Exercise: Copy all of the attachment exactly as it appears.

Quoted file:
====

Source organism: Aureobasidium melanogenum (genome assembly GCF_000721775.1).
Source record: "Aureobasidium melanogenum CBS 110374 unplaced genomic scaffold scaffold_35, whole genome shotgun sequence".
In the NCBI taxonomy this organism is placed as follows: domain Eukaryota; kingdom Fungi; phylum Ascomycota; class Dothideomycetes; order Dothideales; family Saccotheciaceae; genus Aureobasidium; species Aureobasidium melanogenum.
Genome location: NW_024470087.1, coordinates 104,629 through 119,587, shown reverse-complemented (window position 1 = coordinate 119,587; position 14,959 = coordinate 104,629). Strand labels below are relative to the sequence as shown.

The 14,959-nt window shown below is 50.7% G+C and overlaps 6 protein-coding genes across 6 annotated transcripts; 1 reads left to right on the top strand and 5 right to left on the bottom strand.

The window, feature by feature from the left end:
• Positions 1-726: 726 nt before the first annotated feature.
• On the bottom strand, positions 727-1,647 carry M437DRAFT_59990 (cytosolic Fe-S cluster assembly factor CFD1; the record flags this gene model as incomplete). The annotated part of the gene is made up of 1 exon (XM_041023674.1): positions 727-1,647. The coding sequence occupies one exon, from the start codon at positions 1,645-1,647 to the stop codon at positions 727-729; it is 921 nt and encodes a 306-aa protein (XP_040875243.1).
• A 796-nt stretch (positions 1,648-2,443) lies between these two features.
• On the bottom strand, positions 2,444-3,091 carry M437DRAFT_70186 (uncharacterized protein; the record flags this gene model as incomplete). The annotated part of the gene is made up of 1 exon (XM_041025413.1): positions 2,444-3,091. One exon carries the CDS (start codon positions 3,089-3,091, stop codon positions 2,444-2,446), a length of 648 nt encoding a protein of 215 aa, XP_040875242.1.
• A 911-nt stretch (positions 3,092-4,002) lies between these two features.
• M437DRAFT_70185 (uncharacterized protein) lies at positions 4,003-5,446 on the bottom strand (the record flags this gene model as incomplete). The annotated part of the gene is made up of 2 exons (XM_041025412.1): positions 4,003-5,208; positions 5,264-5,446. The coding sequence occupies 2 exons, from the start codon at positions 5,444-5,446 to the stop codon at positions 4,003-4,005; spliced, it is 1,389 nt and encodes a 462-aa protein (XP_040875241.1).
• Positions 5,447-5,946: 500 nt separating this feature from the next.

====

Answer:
Source organism: Aureobasidium melanogenum (genome assembly GCF_000721775.1).
Source record: "Aureobasidium melanogenum CBS 110374 unplaced genomic scaffold scaffold_35, whole genome shotgun sequence".
In the NCBI taxonomy this organism is placed as follows: domain Eukaryota; kingdom Fungi; phylum Ascomycota; class Dothideomycetes; order Dothideales; family Saccotheciaceae; genus Aureobasidium; species Aureobasidium melanogenum.
Genome location: NW_024470087.1, coordinates 104,629 through 119,587, shown reverse-complemented (window position 1 = coordinate 119,587; position 14,959 = coordinate 104,629). Strand labels below are relative to the sequence as shown.

The 14,959-nt window shown below is 50.7% G+C and overlaps 6 protein-coding genes across 6 annotated transcripts; 1 reads left to right on the top strand and 5 right to left on the bottom strand.

The window, feature by feature from the left end:
• Positions 1-726: 726 nt before the first annotated feature.
• On the bottom strand, positions 727-1,647 carry M437DRAFT_59990 (cytosolic Fe-S cluster assembly factor CFD1; the record flags this gene model as incomplete). The annotated part of the gene is made up of 1 exon (XM_041023674.1): positions 727-1,647. The coding sequence occupies one exon, from the start codon at positions 1,645-1,647 to the stop codon at positions 727-729; it is 921 nt and encodes a 306-aa protein (XP_040875243.1).
• A 796-nt stretch (positions 1,648-2,443) lies between these two features.
• On the bottom strand, positions 2,444-3,091 carry M437DRAFT_70186 (uncharacterized protein; the record flags this gene model as incomplete). The annotated part of the gene is made up of 1 exon (XM_041025413.1): positions 2,444-3,091. One exon carries the CDS (start codon positions 3,089-3,091, stop codon positions 2,444-2,446), a length of 648 nt encoding a protein of 215 aa, XP_040875242.1.
• A 911-nt stretch (positions 3,092-4,002) lies between these two features.
• M437DRAFT_70185 (uncharacterized protein) lies at positions 4,003-5,446 on the bottom strand (the record flags this gene model as incomplete). The annotated part of the gene is made up of 2 exons (XM_041025412.1): positions 4,003-5,208; positions 5,264-5,446. The coding sequence occupies 2 exons, from the start codon at positions 5,444-5,446 to the stop codon at positions 4,003-4,005; spliced, it is 1,389 nt and encodes a 462-aa protein (XP_040875241.1).
• Positions 5,447-5,946: 500 nt separating this feature from the next.